Bella Dinh-Zarr, PhD, MPH, Vice Chairman
The famous “black box.”
Reporters always ask us about it during high-profile aviation and rail investigations. After the sinking of the El Faro cargo ship during Hurricane Joaquin, the news media closely followed the recovery of the voyage data recorder, which was located in about 15,000 feet of water.
The black box, which is usually orange with reflective tape to make it easier to locate in wreckage, can be critical to our investigations at the NTSB. These devices can withstand enormous impact forces, intense temperatures, and the extreme pressures of ocean depths. Recorders capture a range of useful data, from crewmembers’ actions and conversations to vehicle parameters. We use these data to help identify the cause of an accident and to make recommendations to prevent such accidents from happening in the future. Industry can also use this information to make transportation safer.
We analyze recorder information in all modes of transportation. We transcribe audio from cockpit voice recorders and extract information from flight data recorders on aircraft. We review voyage data recorders that provide ship data, bridge audio, and radar images on vessels. We assess information from event recorders and forward- and inward-facing video recorders on trains. We analyze a variety of recorders and cameras that provide performance information on highway vehicles. No matter what type of recorder we encounter, we are required by law to protect the information obtained for our investigations.
Although the NTSB uses recorders to learn from one tragedy to prevent future ones, industry and operators can install recorders and develop programs to learn lessons from normal operations.
The NTSB urges the transportation industry to install recorders in their vehicles, vessels, trains, and aircraft, and to assess the data collected from them to prevent accidents and assess operator performance. Industry can use information from data, audio, and video recorders to identify issues of operational weakness or noncompliance with procedures. Airlines use the data they gather in everyday line operations through flight operational quality assurance (FOQA) programs to prevent accidents from occurring in the first place. Although most large aircraft are already required to have flight data and cockpit voice recorders, we have also recommended that they have cockpit video recording systems, and we have recommended that certain small aircraft that are not required to have recorders be required to carry recording devices that capture data. For smaller aircraft, recorders can provide crucial accident data, and they can also be a vital part of flight data management programs.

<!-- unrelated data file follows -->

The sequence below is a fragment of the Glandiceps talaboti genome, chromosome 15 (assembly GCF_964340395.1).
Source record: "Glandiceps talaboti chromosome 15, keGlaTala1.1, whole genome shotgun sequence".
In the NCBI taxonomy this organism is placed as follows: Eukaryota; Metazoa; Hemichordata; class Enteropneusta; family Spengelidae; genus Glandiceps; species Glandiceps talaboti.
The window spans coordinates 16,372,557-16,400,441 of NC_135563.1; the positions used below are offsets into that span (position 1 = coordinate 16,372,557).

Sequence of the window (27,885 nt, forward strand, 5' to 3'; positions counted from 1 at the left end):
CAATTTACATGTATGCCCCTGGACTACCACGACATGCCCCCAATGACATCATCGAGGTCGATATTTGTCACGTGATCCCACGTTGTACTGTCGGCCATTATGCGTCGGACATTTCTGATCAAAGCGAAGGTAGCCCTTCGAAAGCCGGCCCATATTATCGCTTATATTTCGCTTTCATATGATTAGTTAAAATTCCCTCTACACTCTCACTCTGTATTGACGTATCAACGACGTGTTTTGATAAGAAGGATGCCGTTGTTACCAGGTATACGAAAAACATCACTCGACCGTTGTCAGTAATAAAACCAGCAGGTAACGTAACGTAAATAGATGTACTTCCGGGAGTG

We appreciate the special value of data from video recorders, and that’s why many of our recent recommendations to regulators and operators propose that video recorders be installed to capture operator and crew behavior. Currently, investigators have no access to the visual information from an accident sequence. Although we can piece together key events in an airplane accident from cockpit audio and flight data, with video we have access to nonverbal communications and cockpit instrument manipulation. In fact, our NTSB scientists have even written software that reads needle positions and creates valuable data tables based on cockpit images! Reconstructing the accident sequence without video evidence requires additional time and effort—possibly delaying critical safety improvements.
What can be learned when inward-facing video is available? The answer is apparent from our 2014 investigation of the mid-air breakup of SpaceShipTwo during a test flight. SpaceShipTwo was equipped with data recorders, including video recorders to document the flight test. Because of those video images, the NTSB was able to identify quickly (by the second day of the on-scene investigation) that the co-pilot moved a lever at an inappropriate time, which ultimately resulted in the crash.
It is indisputable that we can make transportation safer by using information obtained from recorders. That’s why “Expand Recorder Use to Enhance Safety” is on the NTSB’s Most Wanted List of transportation safety improvements. And that’s why we urge transportation operators to install this important safety technology as soon as possible.